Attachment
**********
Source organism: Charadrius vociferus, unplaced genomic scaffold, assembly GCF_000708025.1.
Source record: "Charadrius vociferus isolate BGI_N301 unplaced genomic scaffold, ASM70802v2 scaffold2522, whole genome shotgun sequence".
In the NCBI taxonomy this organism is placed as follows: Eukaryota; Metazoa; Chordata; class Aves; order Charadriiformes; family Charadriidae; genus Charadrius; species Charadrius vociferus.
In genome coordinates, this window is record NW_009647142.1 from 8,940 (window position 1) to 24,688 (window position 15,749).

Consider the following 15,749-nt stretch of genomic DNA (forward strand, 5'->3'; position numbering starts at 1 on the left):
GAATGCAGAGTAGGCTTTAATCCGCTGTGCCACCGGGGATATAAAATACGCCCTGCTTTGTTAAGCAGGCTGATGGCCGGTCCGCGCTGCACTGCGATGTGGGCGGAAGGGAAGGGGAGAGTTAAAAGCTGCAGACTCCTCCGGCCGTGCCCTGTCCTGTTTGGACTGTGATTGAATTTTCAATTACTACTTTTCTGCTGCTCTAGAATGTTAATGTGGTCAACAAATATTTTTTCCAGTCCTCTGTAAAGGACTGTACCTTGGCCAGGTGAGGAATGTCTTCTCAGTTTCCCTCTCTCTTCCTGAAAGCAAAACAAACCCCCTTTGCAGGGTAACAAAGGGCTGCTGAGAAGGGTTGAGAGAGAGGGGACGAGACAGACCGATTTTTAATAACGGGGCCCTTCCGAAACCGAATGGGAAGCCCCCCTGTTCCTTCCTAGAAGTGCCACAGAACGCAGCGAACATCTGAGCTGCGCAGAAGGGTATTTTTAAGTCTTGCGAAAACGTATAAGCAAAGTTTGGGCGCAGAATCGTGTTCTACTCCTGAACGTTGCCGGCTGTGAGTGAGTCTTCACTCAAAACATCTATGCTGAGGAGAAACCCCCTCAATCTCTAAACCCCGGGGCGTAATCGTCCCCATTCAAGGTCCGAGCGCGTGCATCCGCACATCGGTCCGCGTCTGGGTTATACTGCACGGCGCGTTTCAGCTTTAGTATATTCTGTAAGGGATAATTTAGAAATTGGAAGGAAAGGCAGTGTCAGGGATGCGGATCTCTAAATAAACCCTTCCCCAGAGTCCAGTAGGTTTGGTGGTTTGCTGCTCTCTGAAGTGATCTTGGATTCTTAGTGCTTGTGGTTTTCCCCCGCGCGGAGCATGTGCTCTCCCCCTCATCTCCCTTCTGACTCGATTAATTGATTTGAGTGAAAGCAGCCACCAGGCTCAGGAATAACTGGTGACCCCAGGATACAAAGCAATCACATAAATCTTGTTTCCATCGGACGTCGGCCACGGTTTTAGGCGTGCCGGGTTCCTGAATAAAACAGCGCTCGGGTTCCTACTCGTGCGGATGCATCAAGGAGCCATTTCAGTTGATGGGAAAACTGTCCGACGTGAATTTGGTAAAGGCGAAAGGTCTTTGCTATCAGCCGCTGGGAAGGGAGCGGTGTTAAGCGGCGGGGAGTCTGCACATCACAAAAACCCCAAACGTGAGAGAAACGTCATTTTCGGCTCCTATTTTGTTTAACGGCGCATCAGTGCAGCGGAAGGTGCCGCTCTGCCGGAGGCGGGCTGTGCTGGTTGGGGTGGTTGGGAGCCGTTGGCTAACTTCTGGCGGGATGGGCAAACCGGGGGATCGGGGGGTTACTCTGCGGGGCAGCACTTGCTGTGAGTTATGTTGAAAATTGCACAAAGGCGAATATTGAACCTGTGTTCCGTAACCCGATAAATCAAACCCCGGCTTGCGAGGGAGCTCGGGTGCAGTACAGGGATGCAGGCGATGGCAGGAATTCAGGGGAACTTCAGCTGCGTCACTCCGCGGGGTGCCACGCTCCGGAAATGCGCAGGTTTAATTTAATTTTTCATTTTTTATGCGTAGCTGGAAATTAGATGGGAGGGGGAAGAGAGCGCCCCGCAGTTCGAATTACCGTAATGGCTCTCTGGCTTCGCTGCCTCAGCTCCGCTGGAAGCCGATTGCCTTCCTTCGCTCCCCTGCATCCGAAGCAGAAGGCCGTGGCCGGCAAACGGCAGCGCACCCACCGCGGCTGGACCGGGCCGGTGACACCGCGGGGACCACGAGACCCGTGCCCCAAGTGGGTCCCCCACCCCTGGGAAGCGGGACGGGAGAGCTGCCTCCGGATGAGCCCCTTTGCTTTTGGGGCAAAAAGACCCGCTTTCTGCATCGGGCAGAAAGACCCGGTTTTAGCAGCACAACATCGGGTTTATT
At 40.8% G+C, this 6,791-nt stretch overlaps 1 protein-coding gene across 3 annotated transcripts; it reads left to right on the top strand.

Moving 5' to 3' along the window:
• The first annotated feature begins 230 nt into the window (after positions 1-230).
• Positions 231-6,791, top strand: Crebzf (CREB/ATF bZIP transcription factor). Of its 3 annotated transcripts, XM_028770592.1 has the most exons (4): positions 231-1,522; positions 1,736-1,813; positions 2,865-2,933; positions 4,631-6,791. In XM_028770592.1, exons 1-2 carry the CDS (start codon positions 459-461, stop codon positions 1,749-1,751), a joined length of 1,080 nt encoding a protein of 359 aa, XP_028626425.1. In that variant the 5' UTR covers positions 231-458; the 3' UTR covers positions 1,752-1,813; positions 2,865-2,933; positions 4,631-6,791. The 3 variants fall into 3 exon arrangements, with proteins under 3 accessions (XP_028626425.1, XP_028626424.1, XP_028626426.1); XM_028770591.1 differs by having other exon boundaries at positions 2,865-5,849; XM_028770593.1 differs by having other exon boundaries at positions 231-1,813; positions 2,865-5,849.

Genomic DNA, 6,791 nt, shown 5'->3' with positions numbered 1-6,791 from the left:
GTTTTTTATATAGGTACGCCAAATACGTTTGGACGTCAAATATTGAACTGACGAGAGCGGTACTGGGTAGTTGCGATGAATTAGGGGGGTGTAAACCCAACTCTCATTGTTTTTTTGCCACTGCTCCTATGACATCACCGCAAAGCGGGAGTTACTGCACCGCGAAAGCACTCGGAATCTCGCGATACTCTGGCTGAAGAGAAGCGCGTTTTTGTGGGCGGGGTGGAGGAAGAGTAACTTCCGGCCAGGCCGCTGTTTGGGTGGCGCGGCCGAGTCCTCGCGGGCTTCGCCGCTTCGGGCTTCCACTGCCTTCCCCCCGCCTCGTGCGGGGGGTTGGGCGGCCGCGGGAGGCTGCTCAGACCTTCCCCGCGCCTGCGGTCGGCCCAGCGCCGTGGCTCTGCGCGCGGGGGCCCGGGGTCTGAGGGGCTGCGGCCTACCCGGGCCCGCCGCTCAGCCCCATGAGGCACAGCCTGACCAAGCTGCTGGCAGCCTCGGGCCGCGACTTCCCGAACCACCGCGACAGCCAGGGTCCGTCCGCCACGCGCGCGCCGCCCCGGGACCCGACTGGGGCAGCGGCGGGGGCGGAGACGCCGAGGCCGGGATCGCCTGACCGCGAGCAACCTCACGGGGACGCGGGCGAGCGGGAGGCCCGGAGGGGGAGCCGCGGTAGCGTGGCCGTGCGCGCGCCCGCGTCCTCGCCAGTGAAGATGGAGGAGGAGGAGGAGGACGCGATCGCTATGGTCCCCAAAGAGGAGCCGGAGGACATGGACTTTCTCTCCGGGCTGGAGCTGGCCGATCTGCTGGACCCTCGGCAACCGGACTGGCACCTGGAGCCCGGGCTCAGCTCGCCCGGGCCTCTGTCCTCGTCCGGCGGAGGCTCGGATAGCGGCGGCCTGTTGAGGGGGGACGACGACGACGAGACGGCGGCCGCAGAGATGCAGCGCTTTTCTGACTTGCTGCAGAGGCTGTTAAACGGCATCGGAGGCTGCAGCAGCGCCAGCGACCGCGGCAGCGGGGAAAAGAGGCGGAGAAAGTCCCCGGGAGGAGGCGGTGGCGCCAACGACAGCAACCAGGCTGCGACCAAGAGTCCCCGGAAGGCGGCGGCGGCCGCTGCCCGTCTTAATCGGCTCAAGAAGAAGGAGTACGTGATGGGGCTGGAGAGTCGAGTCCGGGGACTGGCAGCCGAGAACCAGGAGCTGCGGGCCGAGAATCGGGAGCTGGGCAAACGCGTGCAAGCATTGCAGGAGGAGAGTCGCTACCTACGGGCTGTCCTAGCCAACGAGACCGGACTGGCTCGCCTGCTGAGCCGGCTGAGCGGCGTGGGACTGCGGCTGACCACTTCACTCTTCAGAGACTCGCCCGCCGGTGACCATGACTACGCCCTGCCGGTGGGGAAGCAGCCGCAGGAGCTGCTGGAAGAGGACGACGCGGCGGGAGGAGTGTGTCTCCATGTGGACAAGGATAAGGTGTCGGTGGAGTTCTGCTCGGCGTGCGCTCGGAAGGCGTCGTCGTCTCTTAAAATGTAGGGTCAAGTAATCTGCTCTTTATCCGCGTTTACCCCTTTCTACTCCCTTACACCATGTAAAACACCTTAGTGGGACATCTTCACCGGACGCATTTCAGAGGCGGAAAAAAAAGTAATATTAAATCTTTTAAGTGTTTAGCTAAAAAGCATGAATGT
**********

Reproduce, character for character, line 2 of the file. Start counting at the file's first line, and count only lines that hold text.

Source record: "Charadrius vociferus isolate BGI_N301 unplaced genomic scaffold, ASM70802v2 scaffold2522, whole genome shotgun sequence".